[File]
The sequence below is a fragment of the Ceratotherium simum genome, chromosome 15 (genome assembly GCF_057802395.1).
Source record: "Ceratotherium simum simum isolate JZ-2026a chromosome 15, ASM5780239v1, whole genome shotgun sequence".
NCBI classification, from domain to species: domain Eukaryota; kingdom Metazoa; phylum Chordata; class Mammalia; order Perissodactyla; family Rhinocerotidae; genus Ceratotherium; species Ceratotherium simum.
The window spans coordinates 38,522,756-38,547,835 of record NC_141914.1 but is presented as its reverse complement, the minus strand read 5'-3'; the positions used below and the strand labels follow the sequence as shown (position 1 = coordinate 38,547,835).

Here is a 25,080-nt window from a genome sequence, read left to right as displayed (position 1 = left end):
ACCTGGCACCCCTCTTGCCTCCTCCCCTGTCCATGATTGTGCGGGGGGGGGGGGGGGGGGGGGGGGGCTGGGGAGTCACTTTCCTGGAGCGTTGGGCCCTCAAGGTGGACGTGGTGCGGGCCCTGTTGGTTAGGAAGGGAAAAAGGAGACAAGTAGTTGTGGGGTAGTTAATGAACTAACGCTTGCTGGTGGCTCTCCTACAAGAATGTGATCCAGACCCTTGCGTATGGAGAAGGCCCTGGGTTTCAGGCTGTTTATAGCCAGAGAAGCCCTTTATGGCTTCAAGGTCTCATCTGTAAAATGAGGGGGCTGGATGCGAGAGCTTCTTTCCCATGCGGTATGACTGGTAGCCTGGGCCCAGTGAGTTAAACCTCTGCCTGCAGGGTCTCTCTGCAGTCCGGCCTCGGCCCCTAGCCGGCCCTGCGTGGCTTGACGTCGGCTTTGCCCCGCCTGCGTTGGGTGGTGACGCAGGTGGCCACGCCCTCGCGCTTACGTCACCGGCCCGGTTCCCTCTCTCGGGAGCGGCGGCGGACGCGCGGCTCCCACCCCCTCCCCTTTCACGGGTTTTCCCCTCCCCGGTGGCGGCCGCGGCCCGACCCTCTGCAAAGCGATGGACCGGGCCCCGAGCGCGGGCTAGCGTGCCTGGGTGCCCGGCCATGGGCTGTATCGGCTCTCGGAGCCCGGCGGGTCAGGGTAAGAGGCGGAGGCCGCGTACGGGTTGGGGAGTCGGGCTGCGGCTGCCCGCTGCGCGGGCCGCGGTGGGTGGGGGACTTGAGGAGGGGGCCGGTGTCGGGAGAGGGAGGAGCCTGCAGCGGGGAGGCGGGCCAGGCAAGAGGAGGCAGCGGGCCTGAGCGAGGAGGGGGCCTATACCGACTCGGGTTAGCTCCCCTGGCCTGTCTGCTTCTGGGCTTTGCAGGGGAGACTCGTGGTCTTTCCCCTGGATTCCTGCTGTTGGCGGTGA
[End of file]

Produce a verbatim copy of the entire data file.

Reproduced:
The sequence below is a fragment of the Ceratotherium simum genome, chromosome 15 (genome assembly GCF_057802395.1).
Source record: "Ceratotherium simum simum isolate JZ-2026a chromosome 15, ASM5780239v1, whole genome shotgun sequence".
NCBI classification, from domain to species: domain Eukaryota; kingdom Metazoa; phylum Chordata; class Mammalia; order Perissodactyla; family Rhinocerotidae; genus Ceratotherium; species Ceratotherium simum.
The window spans coordinates 38,522,756-38,547,835 of record NC_141914.1 but is presented as its reverse complement, the minus strand read 5'-3'; the positions used below and the strand labels follow the sequence as shown (position 1 = coordinate 38,547,835).

Here is a 25,080-nt window from a genome sequence, read left to right as displayed (position 1 = left end):
ACCTGGCACCCCTCTTGCCTCCTCCCCTGTCCATGATTGTGCGGGGGGGGGGGGGGGGGGGGGGGGGCTGGGGAGTCACTTTCCTGGAGCGTTGGGCCCTCAAGGTGGACGTGGTGCGGGCCCTGTTGGTTAGGAAGGGAAAAAGGAGACAAGTAGTTGTGGGGTAGTTAATGAACTAACGCTTGCTGGTGGCTCTCCTACAAGAATGTGATCCAGACCCTTGCGTATGGAGAAGGCCCTGGGTTTCAGGCTGTTTATAGCCAGAGAAGCCCTTTATGGCTTCAAGGTCTCATCTGTAAAATGAGGGGGCTGGATGCGAGAGCTTCTTTCCCATGCGGTATGACTGGTAGCCTGGGCCCAGTGAGTTAAACCTCTGCCTGCAGGGTCTCTCTGCAGTCCGGCCTCGGCCCCTAGCCGGCCCTGCGTGGCTTGACGTCGGCTTTGCCCCGCCTGCGTTGGGTGGTGACGCAGGTGGCCACGCCCTCGCGCTTACGTCACCGGCCCGGTTCCCTCTCTCGGGAGCGGCGGCGGACGCGCGGCTCCCACCCCCTCCCCTTTCACGGGTTTTCCCCTCCCCGGTGGCGGCCGCGGCCCGACCCTCTGCAAAGCGATGGACCGGGCCCCGAGCGCGGGCTAGCGTGCCTGGGTGCCCGGCCATGGGCTGTATCGGCTCTCGGAGCCCGGCGGGTCAGGGTAAGAGGCGGAGGCCGCGTACGGGTTGGGGAGTCGGGCTGCGGCTGCCCGCTGCGCGGGCCGCGGTGGGTGGGGGACTTGAGGAGGGGGCCGGTGTCGGGAGAGGGAGGAGCCTGCAGCGGGGAGGCGGGCCAGGCAAGAGGAGGCAGCGGGCCTGAGCGAGGAGGGGGCCTATACCGACTCGGGTTAGCTCCCCTGGCCTGTCTGCTTCTGGGCTTTGCAGGGGAGACTCGTGGTCTTTCCCCTGGATTCCTGCTGTTGGCGGTGA